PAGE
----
The Long Walk and the Trail of Tears are often referenced as egregious examples of forced Native relocation, but many people are not aware of what happened in Michigan in 1900.
On October 15, 1900, the Burt Lake Band lost their reservation land base as well as a government-to-government relationship with the United States. The band’s land was illegally seized by a local militia that burned down their homes. Tribal members—mostly women, children, and elders, since the band’s men had left for the day—were forced to sit atop a few of their belongings in front of their houses and watch as a land speculator, with support from a sheriff, his deputies, and locals, doused tribal homes in kerosene and burned the community to the ground, sparing nothing but the church.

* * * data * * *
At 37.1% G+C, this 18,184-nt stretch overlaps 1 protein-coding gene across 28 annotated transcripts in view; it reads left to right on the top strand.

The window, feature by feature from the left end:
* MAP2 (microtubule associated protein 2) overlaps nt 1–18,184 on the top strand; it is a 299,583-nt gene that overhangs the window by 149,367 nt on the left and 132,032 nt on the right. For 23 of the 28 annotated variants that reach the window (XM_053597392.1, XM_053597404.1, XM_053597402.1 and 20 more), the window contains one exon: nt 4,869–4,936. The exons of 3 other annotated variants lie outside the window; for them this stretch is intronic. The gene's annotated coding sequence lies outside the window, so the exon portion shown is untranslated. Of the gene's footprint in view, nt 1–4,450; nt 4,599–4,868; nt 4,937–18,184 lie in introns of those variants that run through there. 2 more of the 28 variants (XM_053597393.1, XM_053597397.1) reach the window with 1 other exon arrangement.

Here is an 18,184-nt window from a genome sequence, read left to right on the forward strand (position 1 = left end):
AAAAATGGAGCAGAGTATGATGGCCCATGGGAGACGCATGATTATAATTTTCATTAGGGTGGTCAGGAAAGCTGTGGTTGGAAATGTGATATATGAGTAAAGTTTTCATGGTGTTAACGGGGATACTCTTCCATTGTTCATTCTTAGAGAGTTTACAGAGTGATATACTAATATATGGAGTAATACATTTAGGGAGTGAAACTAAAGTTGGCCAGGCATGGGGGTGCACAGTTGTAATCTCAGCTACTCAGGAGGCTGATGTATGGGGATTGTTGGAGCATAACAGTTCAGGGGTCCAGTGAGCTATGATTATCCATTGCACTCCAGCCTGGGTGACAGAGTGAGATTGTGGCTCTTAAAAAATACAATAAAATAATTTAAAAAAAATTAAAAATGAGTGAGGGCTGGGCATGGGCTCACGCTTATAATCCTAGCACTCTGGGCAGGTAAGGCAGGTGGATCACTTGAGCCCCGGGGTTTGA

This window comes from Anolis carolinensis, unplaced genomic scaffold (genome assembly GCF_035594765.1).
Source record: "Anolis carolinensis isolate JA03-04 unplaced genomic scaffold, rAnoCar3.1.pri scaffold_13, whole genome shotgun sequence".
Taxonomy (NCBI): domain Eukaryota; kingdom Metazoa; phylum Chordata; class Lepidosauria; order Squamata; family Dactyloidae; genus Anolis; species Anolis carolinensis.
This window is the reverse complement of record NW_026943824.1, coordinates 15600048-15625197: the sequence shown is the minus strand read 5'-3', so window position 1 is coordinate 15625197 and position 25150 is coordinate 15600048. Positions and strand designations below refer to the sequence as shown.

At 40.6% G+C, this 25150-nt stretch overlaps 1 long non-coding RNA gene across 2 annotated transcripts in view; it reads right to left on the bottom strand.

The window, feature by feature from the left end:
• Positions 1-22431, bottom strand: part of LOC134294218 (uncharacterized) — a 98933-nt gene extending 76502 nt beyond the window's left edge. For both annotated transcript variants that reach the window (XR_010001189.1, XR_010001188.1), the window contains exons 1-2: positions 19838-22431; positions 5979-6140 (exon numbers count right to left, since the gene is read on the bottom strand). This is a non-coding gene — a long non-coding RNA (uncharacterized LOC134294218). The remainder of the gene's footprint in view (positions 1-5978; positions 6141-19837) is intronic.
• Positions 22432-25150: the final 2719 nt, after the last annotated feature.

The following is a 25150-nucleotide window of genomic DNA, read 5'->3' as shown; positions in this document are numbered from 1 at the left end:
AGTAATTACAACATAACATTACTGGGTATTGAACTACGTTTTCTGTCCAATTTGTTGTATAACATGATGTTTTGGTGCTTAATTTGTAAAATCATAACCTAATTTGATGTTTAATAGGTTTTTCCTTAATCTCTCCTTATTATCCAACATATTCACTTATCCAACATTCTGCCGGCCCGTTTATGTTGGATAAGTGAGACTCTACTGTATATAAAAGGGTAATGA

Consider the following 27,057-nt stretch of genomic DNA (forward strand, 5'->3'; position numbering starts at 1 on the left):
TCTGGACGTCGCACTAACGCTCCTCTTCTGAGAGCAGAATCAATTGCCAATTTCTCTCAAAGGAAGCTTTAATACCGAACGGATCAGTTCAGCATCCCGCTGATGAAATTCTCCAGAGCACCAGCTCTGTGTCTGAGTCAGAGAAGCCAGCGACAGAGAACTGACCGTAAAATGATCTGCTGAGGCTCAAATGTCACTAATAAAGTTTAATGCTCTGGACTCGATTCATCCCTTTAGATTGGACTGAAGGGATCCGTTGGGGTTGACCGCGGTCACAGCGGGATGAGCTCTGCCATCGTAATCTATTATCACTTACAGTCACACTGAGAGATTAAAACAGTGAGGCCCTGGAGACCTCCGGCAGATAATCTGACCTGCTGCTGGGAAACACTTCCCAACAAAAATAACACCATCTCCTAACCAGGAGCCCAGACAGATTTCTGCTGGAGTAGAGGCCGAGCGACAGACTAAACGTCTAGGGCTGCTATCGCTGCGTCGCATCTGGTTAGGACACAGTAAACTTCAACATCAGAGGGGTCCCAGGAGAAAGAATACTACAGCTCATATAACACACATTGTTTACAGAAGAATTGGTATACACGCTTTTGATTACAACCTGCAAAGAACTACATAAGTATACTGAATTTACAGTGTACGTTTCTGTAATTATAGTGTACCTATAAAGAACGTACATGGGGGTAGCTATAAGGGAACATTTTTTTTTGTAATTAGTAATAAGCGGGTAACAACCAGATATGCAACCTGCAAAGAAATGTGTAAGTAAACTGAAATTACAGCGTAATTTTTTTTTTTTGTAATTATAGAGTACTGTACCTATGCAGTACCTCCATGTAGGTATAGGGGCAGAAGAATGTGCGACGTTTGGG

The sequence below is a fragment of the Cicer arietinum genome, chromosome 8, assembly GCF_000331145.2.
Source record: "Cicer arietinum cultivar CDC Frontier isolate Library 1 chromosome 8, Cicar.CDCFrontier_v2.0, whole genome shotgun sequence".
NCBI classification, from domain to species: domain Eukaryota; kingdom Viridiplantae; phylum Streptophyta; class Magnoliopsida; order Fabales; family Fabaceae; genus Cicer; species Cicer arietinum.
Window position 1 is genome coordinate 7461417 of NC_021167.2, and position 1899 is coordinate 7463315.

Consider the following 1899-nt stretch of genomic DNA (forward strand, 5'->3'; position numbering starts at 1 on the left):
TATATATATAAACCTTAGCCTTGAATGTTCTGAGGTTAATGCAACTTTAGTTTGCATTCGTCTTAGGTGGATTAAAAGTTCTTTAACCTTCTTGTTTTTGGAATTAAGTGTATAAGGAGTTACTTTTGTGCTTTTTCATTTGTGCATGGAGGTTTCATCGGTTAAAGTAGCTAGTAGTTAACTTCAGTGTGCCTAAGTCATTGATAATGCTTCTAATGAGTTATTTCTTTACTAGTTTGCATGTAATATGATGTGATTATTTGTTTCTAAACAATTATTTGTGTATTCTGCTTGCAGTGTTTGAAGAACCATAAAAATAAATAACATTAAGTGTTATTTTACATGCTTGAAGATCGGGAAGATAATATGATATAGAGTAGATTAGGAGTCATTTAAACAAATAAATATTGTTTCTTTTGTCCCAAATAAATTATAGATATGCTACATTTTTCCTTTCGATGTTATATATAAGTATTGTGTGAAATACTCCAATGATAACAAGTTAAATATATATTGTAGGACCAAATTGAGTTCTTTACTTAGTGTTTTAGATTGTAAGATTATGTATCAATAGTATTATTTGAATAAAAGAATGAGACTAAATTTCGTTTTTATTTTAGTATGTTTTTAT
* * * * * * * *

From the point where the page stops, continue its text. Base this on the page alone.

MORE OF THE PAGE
It was pouring rain, leading to some members getting pneumonia and a beloved elder passing away. The Burt Lake Band was then forced to march out of their treaty-protected reservation and find refuge wherever they could. To remain close to their homeland, the core of the community later reconstituted on nearby Indian Trail (now Indian Road), where relatives resided, and the tribe remains today.
Bruce Hamlin, the tribal chairman of the Burt Lake Band, says that attending the opening night of Future Cache was “surreal,” and he was awed by Carlson’s creation. “It was such an impressive piece of work. I was a bit blown away at first just to hear about it.” Hamlin is hopeful for more collaboration with the university and other partners in the future but is also grateful for what Future Cache has done for the tribe. “The Burt Lake Band’s story has never received this kind of exposure,” he says.